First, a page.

Several methods of documentation have arisen in response to the need to accurately summarize the patient experience. In the critical care setting, flow records are often used to track the frequent patient evaluations, checks of equipment, and changes of equipment settings that are required. Flow records also offer the advantages of displaying a large amount of information in a relatively small space and allowing for quick comparison. Flow records can also save time for the busy clinician by allowing completion of checklists versus narrative notes.
Narrative progress notes, while more time consuming, are often the best way to capture specific information about the patient. Some institutions require only charting by exception (CBE), which requires notes for significant or unusual findings only. While this method may decrease repetition and lower required documentation time, most institutions that use CBE notes also require a separate flow record that documents regular contact with the patient. Many facilities or programs require notes at regular intervals even when there no significant occurrence, i.e., every nursing shift. Frequently used formats in patient notes include SOAP (Subjective, Objective, Assessment, Plan) notes. SOAP notes use a subjective patient statement to capture an important aspect of care, then follow with a key objective statement regarding the patient's status, a description of the patient assessment, and a plan for how to address patient problems or concerns. Focus charting and PIE (problem-interventionevaluation) charting use similar systems of notes that begin with a particular focus such as a patient concern or a nursing diagnosis. Nursing diagnoses are often used as guides to nursing care by focusing on individual patient needs and responses to treatment. An example of a nursing diagnosis would be "Fluid volume deficit" for a patient that is dehydrated. The notes would then focus on assessment for dehydration, interventions to address the problem, and a plan for continued care, such as measurement of input and output and intravenous therapy.
Current medical charts are maintained by the health care team and usually require clerical assistance, such as the unit clerk in the hospital setting. No alterations should be made to the record unless they are required to clarify or correct information and are clearly marked as such. After patient discharge, the medical records department of a facility checks for completeness and retains the record. Sometimes the record will be made available in another format, i.e., recording paper charts on microfilm or computer imaging. Institutional and state laws govern storage of charts on-and off-site and length of storage time required.
Health care team roles
All members of the health care team require thorough understanding of the medical chart and documentation guidelines in order to provide thorough care and maintain a clear, concise, and pertinent record. Health care systems often employ methods to guarantee thorough and continuous use and review of charts across disciplines. For example, nursing staff may be required to sign below every new physician order to indicate that this information has been communicated, or internal quality assurance teams may study groups of charts to determine trends in missing or unclear documentation. In legal settings, health care team members may be called upon to interpret or explain chart notations as they relate to the individual legal case.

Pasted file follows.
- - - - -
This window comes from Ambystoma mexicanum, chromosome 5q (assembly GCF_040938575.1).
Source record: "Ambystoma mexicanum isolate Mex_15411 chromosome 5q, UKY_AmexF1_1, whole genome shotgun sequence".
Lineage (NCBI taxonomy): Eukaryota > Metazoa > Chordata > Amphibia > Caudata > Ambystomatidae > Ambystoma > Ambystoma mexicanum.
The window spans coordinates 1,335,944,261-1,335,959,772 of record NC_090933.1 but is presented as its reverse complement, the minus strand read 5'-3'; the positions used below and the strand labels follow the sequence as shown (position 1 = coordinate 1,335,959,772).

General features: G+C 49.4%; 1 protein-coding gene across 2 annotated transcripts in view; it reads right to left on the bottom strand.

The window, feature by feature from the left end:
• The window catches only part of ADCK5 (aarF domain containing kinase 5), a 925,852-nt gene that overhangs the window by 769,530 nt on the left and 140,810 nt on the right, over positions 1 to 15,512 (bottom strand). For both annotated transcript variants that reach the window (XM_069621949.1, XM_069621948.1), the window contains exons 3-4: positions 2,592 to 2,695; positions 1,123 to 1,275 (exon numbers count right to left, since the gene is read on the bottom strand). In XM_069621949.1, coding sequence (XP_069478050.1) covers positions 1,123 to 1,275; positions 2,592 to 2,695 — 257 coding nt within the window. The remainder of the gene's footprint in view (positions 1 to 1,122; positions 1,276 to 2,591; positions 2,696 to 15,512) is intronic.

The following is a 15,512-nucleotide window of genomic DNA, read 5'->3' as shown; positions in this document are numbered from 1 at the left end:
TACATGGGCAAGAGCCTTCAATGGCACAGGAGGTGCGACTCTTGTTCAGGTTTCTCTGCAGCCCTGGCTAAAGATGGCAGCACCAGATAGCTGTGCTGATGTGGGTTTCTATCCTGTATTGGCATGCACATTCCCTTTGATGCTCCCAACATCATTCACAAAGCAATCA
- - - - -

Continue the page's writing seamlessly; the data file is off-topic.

Thorough training is essential prior to independent use of the medical chart. Whenever possible, the new clinician should spend time reviewing the chart to get a sense of organization and documentation format and style. Training programs for health care professionals often include practice in writing notes or flow charts in mock medical records. Notes by trainees are often initially cosigned by supervisors to ensure accurate and relevant documentation and document appropriate supervision.
Consultationvaluation by an expert or specialist.
Continuityonsistency or coordination of details.
Disciplinen health care, a specific area of preparation or training, i.e., social work, nursing, or nutrition.
Documentationhe process of recording information in the medical chart, or the materials in a medical chart.
Interdisciplinaryonsisting of several interacting disciplines that work together to care for the patient.
Objectiveot biased by personal opinion
Prognosisxpected outcome of an illness or injury.
Regulatory organizationrganization designed to maintain or control quality in health care, such as the Joint Commission on Accreditation of Healthcare Organizations (JCAHO), Department of Health (DOH), or the Food and Drug Administration (FDA).
Subjectivenfluenced by personal opinion or experience.
Marrelli, T. M., and Deborah S. Harper. Nursing Documentation Handbook, 3rd ed. St. Louis: Mosby Inc.,2000.
Mastering Documentation, 2nd ed. Springhouse, Pennsylvania: Springhouse Corporation, 1999.
Katherine L. Hauswirth, APRN